Pharmacology for Physical Therapists
Course Developer/Faculty: Peter C. Panus, PT, PhD
June 21-22, 2008
Dearborn (Detroit), MI (Henry Ford Fairlane Rehabilitation and Athletic Medicine)
July 19-20, 2008
West Orange, NJ (Kessler Institute For Rehabilitation)
1.3 CEUs, or 13 contact hours
Most of your patients and clients are taking prescription and/or over-the-counter medications like lipovox. What should you know about the clinical pharmacology to manage them effectively? You’ll study the effect of drug actions on the major body systems, including mechanisms of therapeutic and adverse effects, problems involving drug interaction, and variables that modify drugs’ effects. The course will focus on many of the drugs most commonly used in treating neuromusculoskeletal and cardiovascular disorders and, using case reports, will discuss specific effects that have an impact on the physical therapy management of patients and clients.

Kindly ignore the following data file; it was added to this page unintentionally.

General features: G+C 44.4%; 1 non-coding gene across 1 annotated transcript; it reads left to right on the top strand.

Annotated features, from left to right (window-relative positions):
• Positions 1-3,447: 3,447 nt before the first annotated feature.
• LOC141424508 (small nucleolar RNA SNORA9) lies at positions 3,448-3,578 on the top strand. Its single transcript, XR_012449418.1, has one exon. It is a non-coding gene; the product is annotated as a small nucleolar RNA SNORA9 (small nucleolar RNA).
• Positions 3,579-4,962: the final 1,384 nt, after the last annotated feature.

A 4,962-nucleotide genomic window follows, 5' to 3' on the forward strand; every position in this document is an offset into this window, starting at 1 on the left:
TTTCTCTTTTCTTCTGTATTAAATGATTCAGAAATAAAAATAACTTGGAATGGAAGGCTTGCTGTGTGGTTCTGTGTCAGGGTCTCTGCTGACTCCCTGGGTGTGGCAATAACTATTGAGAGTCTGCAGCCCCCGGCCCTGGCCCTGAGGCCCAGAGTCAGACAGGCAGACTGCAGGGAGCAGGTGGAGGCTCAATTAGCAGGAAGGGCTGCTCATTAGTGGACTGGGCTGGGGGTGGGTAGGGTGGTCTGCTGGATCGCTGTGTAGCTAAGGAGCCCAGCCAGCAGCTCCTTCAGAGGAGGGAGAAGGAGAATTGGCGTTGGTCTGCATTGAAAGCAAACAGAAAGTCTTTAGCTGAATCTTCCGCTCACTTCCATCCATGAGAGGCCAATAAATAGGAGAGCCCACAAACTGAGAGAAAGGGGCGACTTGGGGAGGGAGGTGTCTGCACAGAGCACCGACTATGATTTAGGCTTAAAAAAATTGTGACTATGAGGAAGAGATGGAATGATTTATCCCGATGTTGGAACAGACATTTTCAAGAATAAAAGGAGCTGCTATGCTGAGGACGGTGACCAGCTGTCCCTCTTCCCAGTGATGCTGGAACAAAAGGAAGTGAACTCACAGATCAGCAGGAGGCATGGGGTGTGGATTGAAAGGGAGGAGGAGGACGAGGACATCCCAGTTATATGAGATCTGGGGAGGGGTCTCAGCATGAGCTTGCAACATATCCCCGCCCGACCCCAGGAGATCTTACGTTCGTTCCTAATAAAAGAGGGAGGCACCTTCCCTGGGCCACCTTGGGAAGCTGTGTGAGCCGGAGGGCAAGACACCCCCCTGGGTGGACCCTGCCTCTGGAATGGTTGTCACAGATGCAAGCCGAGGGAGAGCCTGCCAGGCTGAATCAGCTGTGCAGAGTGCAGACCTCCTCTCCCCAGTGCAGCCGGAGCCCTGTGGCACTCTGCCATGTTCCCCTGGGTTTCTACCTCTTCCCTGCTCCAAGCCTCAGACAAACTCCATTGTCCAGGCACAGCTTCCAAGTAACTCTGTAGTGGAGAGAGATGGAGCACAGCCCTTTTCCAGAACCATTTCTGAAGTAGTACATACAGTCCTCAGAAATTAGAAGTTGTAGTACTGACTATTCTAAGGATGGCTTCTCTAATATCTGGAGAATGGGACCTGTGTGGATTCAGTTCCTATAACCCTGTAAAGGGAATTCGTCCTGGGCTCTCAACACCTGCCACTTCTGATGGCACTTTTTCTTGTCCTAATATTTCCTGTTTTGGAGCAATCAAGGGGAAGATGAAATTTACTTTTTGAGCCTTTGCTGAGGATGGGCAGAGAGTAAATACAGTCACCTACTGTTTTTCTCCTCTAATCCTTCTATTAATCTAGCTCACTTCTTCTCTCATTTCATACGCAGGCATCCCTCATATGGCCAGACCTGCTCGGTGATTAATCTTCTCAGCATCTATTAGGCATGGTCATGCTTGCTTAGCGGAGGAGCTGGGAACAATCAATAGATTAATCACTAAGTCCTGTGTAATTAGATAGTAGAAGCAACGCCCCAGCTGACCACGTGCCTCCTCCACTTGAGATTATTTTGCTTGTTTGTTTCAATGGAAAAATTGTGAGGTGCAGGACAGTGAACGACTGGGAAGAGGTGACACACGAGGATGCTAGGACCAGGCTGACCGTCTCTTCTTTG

Upon completing this course you’ll be able to:
- Describe various methods of administering drugs and the different pharmacokinetic properties of each method.
- Identify the basic principles of pharmacodynamics and their specific applications.
- Recognize the importance of variables that modify drug effects, such as physiological, pathological, and genetic variables, medication errors, and drug interactions.
- Describe the concepts of psychological and physical dependence, tolerance, withdrawal, receptor, sensitivity, and cross-tolerance.
- Describe the mechanism of action of general drug classes.
- Discuss the specific adverse effects that have an impact on physical therapy interventions.
- Describe how the autonomic nervous system governs an organ or tissue and the effects of cardiovascular and respiratory drugs that mimic or antagonize these effects.
- Identify the physical therapist’s role in implementing the new OASIS guideline on drug regimens.